Reply
    2. Jennifer Thneed

      I corrected a job ad once. It was a writing job and they explicitly requested it as a sort of informal writing test! Under no other circumstances would I do that or offer to do it.

      Reply
  13. Hmmm

    #3 – I understand the inclination to feel like your desk is “your space”, but it’s moreso *your work’s* space. At work, I assume that literally everything I do on a computer, and anything I leave anywhere, could be viewed by my boss. That doesn’t mean I’m a paradigm of productivity (because my boss isn’t a terrifying micromanager who freaks out if I check Facebook a few times), but it’s completely reasonable that your boss went through her stuff. Frankly, I’d assume a boss would go through my computer or things if they needed to, and there might not be warning, and if that worries you, make the changes so it doesn’t.

    Reply
    1. CM

      Same. I work in a field where it’s normal to get IT to unlock people’s computers when they’re out sick so we can find their files. I try to keep my work stuff and my personal stuff completely separate, because I assume I have zero expectation of privacy on any device my employers own. (It also helps create a clear, bright line where they have zero expectation of access to any device I own).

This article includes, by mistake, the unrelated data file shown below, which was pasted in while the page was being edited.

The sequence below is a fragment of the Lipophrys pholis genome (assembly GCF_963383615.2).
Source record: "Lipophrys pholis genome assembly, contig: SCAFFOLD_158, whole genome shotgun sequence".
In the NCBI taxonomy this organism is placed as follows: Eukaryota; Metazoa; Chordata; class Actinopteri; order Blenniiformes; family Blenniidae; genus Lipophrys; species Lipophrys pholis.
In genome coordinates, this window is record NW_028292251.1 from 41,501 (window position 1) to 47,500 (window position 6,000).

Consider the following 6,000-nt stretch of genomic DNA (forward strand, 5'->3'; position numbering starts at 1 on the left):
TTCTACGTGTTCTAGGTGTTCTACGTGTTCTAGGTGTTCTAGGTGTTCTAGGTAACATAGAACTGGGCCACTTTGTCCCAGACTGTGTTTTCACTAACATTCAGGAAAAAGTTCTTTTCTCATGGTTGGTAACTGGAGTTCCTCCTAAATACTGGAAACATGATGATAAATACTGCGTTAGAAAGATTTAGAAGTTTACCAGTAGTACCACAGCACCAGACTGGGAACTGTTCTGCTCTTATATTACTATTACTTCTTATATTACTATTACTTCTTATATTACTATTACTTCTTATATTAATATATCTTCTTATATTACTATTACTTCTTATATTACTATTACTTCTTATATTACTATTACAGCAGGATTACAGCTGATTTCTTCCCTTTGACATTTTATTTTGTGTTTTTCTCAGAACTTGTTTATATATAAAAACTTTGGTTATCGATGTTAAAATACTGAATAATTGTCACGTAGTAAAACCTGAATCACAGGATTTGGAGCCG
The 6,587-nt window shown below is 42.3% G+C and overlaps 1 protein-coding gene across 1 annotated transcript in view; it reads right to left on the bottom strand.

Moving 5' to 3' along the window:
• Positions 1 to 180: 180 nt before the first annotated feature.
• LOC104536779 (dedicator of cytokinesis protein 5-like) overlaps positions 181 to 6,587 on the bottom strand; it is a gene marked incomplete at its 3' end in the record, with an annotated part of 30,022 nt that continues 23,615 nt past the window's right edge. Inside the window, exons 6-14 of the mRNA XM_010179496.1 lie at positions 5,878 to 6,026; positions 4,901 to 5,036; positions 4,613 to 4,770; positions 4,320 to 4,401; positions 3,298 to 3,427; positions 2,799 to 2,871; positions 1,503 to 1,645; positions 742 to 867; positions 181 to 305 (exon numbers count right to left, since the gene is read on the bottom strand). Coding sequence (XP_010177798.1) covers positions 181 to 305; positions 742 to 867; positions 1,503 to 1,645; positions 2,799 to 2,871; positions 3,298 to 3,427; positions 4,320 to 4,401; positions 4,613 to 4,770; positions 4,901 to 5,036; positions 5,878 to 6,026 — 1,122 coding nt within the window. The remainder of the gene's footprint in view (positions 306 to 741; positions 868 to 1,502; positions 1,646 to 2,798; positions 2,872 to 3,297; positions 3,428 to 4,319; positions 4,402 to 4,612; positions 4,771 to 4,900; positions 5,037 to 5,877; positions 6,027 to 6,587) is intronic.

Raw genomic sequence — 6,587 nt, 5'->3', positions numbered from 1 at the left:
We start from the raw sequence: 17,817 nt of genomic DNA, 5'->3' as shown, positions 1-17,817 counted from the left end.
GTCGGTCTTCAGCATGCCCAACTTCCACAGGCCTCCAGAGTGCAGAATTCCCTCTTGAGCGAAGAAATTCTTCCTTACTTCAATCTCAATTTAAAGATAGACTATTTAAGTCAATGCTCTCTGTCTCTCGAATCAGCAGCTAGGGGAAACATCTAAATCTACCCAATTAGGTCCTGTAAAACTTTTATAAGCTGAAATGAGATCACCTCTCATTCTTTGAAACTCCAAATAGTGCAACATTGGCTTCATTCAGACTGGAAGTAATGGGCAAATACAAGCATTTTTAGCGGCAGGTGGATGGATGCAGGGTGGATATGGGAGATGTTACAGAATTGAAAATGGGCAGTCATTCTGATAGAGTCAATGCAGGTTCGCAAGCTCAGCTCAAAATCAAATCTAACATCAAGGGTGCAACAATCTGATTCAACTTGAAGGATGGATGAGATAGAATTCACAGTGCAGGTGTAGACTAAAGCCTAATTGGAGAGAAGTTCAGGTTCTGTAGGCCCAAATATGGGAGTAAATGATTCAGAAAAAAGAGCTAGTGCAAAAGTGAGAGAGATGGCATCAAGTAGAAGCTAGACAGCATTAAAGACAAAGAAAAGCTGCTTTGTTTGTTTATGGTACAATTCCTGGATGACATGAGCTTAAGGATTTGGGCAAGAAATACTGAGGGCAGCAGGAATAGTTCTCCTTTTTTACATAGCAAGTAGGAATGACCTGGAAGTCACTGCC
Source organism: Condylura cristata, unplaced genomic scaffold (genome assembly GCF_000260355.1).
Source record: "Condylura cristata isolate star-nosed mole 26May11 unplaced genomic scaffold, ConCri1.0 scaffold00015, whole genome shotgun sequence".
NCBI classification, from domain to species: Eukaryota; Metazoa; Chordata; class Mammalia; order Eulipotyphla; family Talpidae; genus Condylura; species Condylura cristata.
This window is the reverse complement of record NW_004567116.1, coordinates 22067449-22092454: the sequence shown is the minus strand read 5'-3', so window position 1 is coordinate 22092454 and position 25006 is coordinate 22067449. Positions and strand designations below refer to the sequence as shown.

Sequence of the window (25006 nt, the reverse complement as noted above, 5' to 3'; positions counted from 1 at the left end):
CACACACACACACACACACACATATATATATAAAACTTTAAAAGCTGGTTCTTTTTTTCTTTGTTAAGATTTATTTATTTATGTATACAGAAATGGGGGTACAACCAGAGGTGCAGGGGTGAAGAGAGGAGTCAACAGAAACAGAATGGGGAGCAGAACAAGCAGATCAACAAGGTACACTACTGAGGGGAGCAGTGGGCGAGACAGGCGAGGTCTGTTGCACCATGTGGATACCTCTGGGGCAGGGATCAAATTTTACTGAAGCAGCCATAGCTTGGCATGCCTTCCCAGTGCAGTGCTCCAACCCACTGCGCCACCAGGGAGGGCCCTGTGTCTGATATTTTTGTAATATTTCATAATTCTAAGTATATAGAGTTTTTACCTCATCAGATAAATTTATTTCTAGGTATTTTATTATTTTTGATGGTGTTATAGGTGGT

Reply
  14. Flash Bristow

    Well, hopefully. But if they are happy in their existing team (dare I say clique, if there is one) then they might say “ah well, we tried, we can now return to our normal routine with no issues!” and off they dance.

    I joined a new workplace and once I’d joined in with the pub trips and pint drinking competitions (it was IT, what can I say) I was included.

    Although it seemed like most of the company went to the pub together, once we got there the techie side sat together, sales and marketing sat together too. So I still needed to be actively included by my techie team. Luckily they did and it was fun. But OP might see nearly everyone leaving together and think they’ll be automatically included next time – they might not. It’s worth explicitly saying you’re up for it, and also finding out which bars they go to, so you can stick your head in on the way home to see if they’re in there, and say hi. That also worked for me at a different job – there was a pub nearby and it was common to pop in on the way home, see who was in there, stay or not. Part of the work day routine pretty much!

    Reply
  15. fort hiss

    Question one has so much juicy potential! OP, I hope we hear from you in an update. What do you even say when you get caught doing this kind of thing…?

    Reply
    1. Marthooh

      “What? No, wasn’t me! At all! Oh, on Friday? Uh, mayyyyybe? Like, I was trying to get hold of, of, of Bob in Accounting but maybe I misdialled? Hahaha, silly me! Yeah and I got distracted when… a dog ate my homework.”